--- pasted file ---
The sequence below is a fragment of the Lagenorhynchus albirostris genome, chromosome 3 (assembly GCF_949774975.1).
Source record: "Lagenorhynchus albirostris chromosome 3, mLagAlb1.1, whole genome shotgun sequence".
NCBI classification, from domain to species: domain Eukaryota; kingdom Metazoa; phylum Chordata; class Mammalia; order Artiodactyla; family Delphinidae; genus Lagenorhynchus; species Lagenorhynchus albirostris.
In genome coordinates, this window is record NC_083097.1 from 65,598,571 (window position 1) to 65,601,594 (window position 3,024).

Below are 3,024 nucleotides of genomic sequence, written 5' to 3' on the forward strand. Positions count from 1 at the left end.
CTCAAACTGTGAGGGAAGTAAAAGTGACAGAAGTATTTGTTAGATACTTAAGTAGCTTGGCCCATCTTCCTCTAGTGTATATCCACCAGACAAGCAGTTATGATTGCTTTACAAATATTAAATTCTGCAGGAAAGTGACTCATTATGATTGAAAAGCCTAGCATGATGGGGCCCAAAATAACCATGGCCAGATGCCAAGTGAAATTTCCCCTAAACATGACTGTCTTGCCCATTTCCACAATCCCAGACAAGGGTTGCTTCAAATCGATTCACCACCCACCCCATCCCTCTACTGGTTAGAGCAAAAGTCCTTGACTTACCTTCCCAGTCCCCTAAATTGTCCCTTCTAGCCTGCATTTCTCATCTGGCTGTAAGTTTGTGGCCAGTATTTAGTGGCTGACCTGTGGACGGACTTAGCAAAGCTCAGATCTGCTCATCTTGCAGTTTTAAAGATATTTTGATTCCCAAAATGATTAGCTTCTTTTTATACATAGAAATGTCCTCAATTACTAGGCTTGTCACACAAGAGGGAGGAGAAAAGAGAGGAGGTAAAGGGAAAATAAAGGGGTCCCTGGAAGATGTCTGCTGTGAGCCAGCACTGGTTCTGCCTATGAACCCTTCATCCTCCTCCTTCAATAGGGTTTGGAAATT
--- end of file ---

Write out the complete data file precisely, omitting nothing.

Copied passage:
The sequence below is a fragment of the Lagenorhynchus albirostris genome, chromosome 3 (assembly GCF_949774975.1).
Source record: "Lagenorhynchus albirostris chromosome 3, mLagAlb1.1, whole genome shotgun sequence".
NCBI classification, from domain to species: domain Eukaryota; kingdom Metazoa; phylum Chordata; class Mammalia; order Artiodactyla; family Delphinidae; genus Lagenorhynchus; species Lagenorhynchus albirostris.
In genome coordinates, this window is record NC_083097.1 from 65,598,571 (window position 1) to 65,601,594 (window position 3,024).

Below are 3,024 nucleotides of genomic sequence, written 5' to 3' on the forward strand. Positions count from 1 at the left end.
CTCAAACTGTGAGGGAAGTAAAAGTGACAGAAGTATTTGTTAGATACTTAAGTAGCTTGGCCCATCTTCCTCTAGTGTATATCCACCAGACAAGCAGTTATGATTGCTTTACAAATATTAAATTCTGCAGGAAAGTGACTCATTATGATTGAAAAGCCTAGCATGATGGGGCCCAAAATAACCATGGCCAGATGCCAAGTGAAATTTCCCCTAAACATGACTGTCTTGCCCATTTCCACAATCCCAGACAAGGGTTGCTTCAAATCGATTCACCACCCACCCCATCCCTCTACTGGTTAGAGCAAAAGTCCTTGACTTACCTTCCCAGTCCCCTAAATTGTCCCTTCTAGCCTGCATTTCTCATCTGGCTGTAAGTTTGTGGCCAGTATTTAGTGGCTGACCTGTGGACGGACTTAGCAAAGCTCAGATCTGCTCATCTTGCAGTTTTAAAGATATTTTGATTCCCAAAATGATTAGCTTCTTTTTATACATAGAAATGTCCTCAATTACTAGGCTTGTCACACAAGAGGGAGGAGAAAAGAGAGGAGGTAAAGGGAAAATAAAGGGGTCCCTGGAAGATGTCTGCTGTGAGCCAGCACTGGTTCTGCCTATGAACCCTTCATCCTCCTCCTTCAATAGGGTTTGGAAATT